During this sprint there was not much for me and my team to get done other then getting the program to be able to work on all of our computers. I feel as part of this sprint was also combined with the first sprint, hence why we still trying to get the program to still work. At first there were several issues for all of us, with all of us getting a massive amount of errors when we first tried to “build” the program. It was during this sprint though that I was able to educate myself further on things that I had started to learn last semester with Angular design and testing of code. One of these errors that this program presented when we were first trying to get it to start was a problem of “circular dependency” which was one problem my program was having building. After looking for sources on this and learning about it I found it was essentially because in the files of the program, multiple files are depending on each other but had not been imported/exported properly(source). Another problem that my team and I had thought could be the problem for some people’s program not building was their version of NPM, or rather the dependencies they had installed with their current version. While everyone else in my group was on nearly the most recent version of NPM, I was still running on version 6.4.1. Yet I did not have issues with NPM because I believe I had installed the correct one with correct dependencies in the previous semester for CS-343. I had issues that my team couldnt help with because we were not experiencing any of those issues from a mac. I feel that this being the first time I had worked in a “scrum” type environment was interesting, having only just learned it in CS-348. Despite all being individually working on getting the program working, as a class we all worked together to try and solve each others problems. When one person would find a possible fix to an issue they would share it, and then through the collective effort someone would find a fix. Going into the next sprint though, something I will be looking for more is a better understanding of the goal of the sprint. This past sprint felt very scattered still with some people not being able to get their program working still at the end of the sprint.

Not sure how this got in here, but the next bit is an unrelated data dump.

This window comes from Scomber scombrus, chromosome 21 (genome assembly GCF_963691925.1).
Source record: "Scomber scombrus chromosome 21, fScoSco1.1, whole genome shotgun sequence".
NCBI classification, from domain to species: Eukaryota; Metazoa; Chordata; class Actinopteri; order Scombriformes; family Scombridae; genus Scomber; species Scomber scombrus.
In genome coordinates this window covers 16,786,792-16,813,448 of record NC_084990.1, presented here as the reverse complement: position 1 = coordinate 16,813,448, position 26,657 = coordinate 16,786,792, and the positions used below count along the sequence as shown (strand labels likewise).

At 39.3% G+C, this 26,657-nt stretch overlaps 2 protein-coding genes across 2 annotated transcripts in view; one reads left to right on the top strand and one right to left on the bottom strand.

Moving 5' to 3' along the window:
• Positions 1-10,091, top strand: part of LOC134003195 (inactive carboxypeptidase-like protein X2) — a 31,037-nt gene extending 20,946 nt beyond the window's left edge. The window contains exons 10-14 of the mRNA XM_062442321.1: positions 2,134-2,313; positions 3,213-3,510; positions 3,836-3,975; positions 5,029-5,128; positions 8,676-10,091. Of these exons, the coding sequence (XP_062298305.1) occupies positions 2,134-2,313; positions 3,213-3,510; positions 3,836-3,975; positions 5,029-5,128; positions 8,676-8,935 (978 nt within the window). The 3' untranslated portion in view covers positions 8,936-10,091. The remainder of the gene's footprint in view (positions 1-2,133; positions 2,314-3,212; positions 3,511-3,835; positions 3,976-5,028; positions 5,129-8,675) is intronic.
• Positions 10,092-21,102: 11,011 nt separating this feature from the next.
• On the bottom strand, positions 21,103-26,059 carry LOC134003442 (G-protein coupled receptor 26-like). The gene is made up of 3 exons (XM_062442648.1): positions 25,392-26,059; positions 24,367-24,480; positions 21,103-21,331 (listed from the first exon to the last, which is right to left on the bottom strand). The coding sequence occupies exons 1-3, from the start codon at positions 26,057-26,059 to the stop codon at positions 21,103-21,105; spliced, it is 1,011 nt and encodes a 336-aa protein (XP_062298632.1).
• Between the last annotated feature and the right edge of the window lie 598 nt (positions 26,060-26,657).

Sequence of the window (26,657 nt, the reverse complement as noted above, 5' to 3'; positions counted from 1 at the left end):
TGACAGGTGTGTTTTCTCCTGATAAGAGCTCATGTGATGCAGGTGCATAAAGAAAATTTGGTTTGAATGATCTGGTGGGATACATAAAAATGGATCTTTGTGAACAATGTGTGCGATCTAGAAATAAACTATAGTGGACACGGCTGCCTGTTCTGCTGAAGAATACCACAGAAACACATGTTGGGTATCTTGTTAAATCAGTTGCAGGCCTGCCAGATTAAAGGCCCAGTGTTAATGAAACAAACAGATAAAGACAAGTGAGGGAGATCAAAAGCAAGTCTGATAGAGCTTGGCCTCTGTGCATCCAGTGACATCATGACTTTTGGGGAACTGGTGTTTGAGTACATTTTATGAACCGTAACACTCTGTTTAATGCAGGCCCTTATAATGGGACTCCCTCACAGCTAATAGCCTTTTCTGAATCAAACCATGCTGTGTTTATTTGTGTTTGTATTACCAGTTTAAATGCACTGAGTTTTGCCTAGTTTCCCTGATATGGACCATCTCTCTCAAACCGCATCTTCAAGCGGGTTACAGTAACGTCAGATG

For this weeks blog post I will be looking at the pattern called “The Deep End”. The context behind this one is that taking small safe steps leaves you unsatisfied and you are beginning to fear that you may be in a rut. Instead of diligence that could attain the next level you are in a rut where bland competence eventually will decay into mediocrity. The problem with this is that you need to grow your skills, confidence and portfolio of successful work. Challenging yourself with bigger things like bigger projects, larger teams and more difficult and complex tasks, new workplaces and more. This will again help you grow as a developer instead of settling for a rut. The solution to this is to jump in at the deep end, taking it head on almost. Waiting until you are “ready” can turn into a disaster or a pattern of never doing anything. When offered a higher profile role or a more difficult problem grab onto it with both hands take it head on. Personal growth will only occur if you are doing something out of your comfort zone and doing things that stretch your boundaries. This of course will have its risks without a doubt. If you get it wrong and way in over your head you could drown. But thankfully in the business there are many places where you can take risks without destroying your career if you were to fail. These risks are opportunities that will help you grow. It means taking a foreign assignment when its offered, even if the possibility of failure is staring in your face. Acting on this will be extremely beneficial to you when in a rut. Thinking of the biggest projects you have worked on and then writing down the answers to these questions pertaining to the difficulty of other projects is a good way to start. Using metrics to measure every project, in a sense, of your own projects. I find this pattern to be very on par with the be the worst mentality. In a sense you are putting yourself in an environment that may or may not cause you to fail miserably but if you succeed you will grow immensely.